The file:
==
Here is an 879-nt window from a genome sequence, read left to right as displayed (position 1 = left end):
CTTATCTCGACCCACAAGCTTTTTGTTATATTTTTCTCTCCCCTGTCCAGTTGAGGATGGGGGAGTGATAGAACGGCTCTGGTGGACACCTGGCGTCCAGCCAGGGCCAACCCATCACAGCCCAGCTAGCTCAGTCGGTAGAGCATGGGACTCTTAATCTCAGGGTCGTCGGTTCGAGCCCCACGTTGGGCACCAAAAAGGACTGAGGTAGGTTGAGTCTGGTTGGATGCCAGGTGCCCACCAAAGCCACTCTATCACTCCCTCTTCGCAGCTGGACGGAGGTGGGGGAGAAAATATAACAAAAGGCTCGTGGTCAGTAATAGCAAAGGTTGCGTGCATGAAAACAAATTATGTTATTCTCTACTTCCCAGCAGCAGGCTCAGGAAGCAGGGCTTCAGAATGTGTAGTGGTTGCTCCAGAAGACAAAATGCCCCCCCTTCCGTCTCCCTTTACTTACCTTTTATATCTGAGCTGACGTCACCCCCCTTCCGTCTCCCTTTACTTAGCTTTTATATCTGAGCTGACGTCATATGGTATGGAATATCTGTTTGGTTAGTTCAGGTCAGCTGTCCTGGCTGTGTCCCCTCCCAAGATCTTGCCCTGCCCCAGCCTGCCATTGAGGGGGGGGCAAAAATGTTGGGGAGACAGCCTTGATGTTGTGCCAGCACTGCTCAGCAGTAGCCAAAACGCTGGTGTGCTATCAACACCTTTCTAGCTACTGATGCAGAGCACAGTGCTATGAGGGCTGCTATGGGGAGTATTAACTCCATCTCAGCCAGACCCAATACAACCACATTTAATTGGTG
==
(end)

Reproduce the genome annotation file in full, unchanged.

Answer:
Here is an 879-nt window from a genome sequence, read left to right as displayed (position 1 = left end):
CTTATCTCGACCCACAAGCTTTTTGTTATATTTTTCTCTCCCCTGTCCAGTTGAGGATGGGGGAGTGATAGAACGGCTCTGGTGGACACCTGGCGTCCAGCCAGGGCCAACCCATCACAGCCCAGCTAGCTCAGTCGGTAGAGCATGGGACTCTTAATCTCAGGGTCGTCGGTTCGAGCCCCACGTTGGGCACCAAAAAGGACTGAGGTAGGTTGAGTCTGGTTGGATGCCAGGTGCCCACCAAAGCCACTCTATCACTCCCTCTTCGCAGCTGGACGGAGGTGGGGGAGAAAATATAACAAAAGGCTCGTGGTCAGTAATAGCAAAGGTTGCGTGCATGAAAACAAATTATGTTATTCTCTACTTCCCAGCAGCAGGCTCAGGAAGCAGGGCTTCAGAATGTGTAGTGGTTGCTCCAGAAGACAAAATGCCCCCCCTTCCGTCTCCCTTTACTTACCTTTTATATCTGAGCTGACGTCACCCCCCTTCCGTCTCCCTTTACTTAGCTTTTATATCTGAGCTGACGTCATATGGTATGGAATATCTGTTTGGTTAGTTCAGGTCAGCTGTCCTGGCTGTGTCCCCTCCCAAGATCTTGCCCTGCCCCAGCCTGCCATTGAGGGGGGGGCAAAAATGTTGGGGAGACAGCCTTGATGTTGTGCCAGCACTGCTCAGCAGTAGCCAAAACGCTGGTGTGCTATCAACACCTTTCTAGCTACTGATGCAGAGCACAGTGCTATGAGGGCTGCTATGGGGAGTATTAACTCCATCTCAGCCAGACCCAATACAACCACATTTAATTGGTG